That said, I think it’s important to say, and it was recognised today, that contexts are crucial and that generalising, as I’ve been doing up to now, is a not a particularly good recipe for effective humanitarian action. The coherence, the coordination and partnership issues, are very different depending on the nature of the crisis and they are also very different in terms of the time-line in which you are in the crisis.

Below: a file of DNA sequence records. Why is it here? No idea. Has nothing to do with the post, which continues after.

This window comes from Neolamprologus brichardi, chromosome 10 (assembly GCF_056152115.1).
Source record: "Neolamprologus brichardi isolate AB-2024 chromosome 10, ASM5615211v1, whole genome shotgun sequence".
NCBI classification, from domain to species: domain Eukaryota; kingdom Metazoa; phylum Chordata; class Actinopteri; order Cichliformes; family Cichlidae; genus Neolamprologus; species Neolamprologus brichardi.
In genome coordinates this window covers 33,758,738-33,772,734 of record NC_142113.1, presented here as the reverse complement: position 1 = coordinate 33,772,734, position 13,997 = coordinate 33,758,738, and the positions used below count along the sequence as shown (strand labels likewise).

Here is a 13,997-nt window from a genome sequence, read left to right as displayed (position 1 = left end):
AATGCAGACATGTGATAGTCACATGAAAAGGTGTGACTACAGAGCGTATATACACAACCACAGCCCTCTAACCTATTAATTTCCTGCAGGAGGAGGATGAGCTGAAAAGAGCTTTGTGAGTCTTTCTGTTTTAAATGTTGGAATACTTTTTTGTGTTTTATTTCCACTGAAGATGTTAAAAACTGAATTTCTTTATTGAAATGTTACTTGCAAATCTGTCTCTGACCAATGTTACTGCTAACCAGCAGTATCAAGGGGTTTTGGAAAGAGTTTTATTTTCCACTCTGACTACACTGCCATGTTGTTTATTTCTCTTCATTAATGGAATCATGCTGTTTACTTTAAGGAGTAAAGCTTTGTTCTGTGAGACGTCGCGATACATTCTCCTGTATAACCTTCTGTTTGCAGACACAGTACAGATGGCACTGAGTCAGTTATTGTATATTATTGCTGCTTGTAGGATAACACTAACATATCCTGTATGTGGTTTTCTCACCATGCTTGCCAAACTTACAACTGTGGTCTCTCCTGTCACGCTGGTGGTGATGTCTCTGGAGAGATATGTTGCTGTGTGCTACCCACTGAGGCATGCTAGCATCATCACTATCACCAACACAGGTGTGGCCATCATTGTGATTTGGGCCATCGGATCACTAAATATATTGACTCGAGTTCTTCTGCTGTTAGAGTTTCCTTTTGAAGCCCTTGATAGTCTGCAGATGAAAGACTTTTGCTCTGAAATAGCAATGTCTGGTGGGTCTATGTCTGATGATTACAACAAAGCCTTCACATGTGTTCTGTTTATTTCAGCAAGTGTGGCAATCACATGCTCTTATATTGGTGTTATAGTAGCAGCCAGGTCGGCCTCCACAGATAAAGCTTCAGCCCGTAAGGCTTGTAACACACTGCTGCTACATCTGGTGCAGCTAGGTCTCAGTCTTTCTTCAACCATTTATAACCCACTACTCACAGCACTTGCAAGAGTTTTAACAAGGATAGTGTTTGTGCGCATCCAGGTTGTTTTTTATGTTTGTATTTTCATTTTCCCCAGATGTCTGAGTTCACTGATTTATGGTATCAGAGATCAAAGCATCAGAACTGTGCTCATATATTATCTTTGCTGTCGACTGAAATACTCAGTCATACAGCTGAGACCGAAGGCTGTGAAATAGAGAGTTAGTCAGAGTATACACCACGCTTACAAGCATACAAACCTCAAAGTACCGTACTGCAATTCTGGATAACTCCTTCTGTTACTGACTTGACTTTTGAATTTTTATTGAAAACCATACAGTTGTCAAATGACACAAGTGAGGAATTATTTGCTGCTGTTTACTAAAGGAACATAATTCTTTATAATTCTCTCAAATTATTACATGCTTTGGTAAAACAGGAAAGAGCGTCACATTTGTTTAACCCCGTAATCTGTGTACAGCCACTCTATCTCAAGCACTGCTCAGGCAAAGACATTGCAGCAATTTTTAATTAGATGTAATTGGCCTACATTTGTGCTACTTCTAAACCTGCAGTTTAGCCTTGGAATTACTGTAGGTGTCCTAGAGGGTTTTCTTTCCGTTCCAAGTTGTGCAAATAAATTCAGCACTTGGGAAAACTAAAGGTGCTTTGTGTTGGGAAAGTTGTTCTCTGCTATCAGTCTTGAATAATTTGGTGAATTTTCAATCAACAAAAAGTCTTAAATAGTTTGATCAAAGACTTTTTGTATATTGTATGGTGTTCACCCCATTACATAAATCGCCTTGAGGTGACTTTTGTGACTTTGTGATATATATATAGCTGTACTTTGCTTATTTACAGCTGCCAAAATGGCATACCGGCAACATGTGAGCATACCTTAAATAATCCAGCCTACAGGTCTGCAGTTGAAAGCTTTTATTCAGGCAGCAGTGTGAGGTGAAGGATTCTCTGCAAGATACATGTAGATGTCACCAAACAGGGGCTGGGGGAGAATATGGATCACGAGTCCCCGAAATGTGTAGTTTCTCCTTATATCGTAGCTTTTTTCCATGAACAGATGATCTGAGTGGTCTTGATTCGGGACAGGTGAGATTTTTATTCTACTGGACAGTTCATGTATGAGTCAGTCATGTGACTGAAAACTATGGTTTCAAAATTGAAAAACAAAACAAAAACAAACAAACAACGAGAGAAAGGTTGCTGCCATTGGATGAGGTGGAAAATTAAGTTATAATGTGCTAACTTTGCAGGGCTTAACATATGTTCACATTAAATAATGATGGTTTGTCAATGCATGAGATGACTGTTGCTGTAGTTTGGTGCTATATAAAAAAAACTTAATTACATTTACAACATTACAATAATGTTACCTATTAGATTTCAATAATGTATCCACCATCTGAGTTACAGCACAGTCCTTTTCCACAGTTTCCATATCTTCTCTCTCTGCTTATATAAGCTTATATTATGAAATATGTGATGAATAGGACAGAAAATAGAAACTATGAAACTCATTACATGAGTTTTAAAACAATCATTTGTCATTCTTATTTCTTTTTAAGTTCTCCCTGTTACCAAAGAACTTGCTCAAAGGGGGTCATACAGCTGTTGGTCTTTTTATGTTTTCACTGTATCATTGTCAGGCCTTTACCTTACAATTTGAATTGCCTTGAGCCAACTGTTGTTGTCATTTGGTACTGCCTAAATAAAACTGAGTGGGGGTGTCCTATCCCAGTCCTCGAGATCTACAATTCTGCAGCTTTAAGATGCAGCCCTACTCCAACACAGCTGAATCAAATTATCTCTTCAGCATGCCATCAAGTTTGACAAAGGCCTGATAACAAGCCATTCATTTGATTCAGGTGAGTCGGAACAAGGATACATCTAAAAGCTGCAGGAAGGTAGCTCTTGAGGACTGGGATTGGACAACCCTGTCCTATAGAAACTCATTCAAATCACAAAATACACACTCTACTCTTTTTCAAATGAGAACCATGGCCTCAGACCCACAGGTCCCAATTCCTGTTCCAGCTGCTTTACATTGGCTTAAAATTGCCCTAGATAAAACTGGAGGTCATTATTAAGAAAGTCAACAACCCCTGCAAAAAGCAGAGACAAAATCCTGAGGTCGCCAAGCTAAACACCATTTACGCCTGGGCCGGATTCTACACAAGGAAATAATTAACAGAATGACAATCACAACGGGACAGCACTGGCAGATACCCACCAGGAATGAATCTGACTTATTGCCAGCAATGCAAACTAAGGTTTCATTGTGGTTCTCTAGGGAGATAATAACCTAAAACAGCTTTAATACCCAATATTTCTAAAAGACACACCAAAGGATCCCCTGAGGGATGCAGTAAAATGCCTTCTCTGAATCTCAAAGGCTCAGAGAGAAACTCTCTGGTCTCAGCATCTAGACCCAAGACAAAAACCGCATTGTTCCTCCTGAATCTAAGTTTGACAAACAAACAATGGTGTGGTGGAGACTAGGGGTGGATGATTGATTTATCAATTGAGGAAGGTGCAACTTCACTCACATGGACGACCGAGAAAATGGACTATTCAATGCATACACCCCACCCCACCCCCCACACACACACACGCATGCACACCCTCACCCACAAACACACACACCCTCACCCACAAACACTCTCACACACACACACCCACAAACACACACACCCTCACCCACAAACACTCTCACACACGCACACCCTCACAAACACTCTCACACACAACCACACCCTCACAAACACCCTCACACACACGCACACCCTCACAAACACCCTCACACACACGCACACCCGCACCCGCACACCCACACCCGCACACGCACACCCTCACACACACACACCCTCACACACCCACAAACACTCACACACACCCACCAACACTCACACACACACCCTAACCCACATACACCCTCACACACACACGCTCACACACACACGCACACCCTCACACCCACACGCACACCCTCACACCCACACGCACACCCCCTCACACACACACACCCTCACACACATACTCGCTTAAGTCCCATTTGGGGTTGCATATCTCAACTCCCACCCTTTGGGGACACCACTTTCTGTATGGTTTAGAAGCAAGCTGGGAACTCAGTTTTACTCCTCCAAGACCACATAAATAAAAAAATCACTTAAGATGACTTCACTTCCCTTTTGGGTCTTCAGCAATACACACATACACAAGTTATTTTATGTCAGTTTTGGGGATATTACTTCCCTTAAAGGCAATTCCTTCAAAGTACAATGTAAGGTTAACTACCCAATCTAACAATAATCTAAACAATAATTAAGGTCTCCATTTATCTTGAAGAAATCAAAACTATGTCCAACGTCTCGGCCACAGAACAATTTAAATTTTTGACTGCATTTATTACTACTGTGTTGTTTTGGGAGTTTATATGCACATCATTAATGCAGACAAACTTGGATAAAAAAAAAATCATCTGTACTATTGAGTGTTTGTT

In an open war situation I think it makes sense to separate, as much as possible, the humanitarian coordination functions, the humanitarian action functions, from the political functions, because clearly the temptation for one to use the other is very strong. In real post conflict situations, not like we did in Afghanistan when we assumed in November 2001 that the war was over, but where there is a clear understanding that there is an accord among the belligerents and that everybody more or less is on the same sheet, then I think it makes more sense for coherence to be implemented through structures including integrated missions. But I would argue that in hot-war situations, like in Iraq and Afghanistan today, you have to maintain maximum insulation and independence. How are you going to insulate humanitarian actors in Iraq today when the UN on the ground is bound by a resolution of the Security Council that basically says that the multi-national force will provide security for the UN?